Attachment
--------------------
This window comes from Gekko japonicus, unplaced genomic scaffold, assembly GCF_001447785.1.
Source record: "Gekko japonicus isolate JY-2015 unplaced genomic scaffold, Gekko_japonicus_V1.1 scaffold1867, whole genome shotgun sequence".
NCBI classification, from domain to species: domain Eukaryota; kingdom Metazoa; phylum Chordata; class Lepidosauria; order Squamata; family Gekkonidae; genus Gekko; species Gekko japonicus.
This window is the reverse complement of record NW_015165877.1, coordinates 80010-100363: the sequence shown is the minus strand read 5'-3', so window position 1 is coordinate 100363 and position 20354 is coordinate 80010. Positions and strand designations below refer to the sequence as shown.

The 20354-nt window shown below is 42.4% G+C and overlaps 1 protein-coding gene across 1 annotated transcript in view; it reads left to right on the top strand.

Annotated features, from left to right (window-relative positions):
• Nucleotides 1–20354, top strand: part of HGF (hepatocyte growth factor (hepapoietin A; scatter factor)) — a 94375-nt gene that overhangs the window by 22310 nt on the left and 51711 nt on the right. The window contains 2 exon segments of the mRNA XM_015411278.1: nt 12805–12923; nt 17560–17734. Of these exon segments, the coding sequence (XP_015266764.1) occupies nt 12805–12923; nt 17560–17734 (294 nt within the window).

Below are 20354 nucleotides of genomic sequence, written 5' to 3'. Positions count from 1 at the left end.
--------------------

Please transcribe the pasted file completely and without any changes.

This window comes from Gekko japonicus, unplaced genomic scaffold, assembly GCF_001447785.1.
Source record: "Gekko japonicus isolate JY-2015 unplaced genomic scaffold, Gekko_japonicus_V1.1 scaffold1867, whole genome shotgun sequence".
NCBI classification, from domain to species: domain Eukaryota; kingdom Metazoa; phylum Chordata; class Lepidosauria; order Squamata; family Gekkonidae; genus Gekko; species Gekko japonicus.
This window is the reverse complement of record NW_015165877.1, coordinates 80010-100363: the sequence shown is the minus strand read 5'-3', so window position 1 is coordinate 100363 and position 20354 is coordinate 80010. Positions and strand designations below refer to the sequence as shown.

The 20354-nt window shown below is 42.4% G+C and overlaps 1 protein-coding gene across 1 annotated transcript in view; it reads left to right on the top strand.

Annotated features, from left to right (window-relative positions):
• Nucleotides 1–20354, top strand: part of HGF (hepatocyte growth factor (hepapoietin A; scatter factor)) — a 94375-nt gene that overhangs the window by 22310 nt on the left and 51711 nt on the right. The window contains 2 exon segments of the mRNA XM_015411278.1: nt 12805–12923; nt 17560–17734. Of these exon segments, the coding sequence (XP_015266764.1) occupies nt 12805–12923; nt 17560–17734 (294 nt within the window).

Below are 20354 nucleotides of genomic sequence, written 5' to 3'. Positions count from 1 at the left end.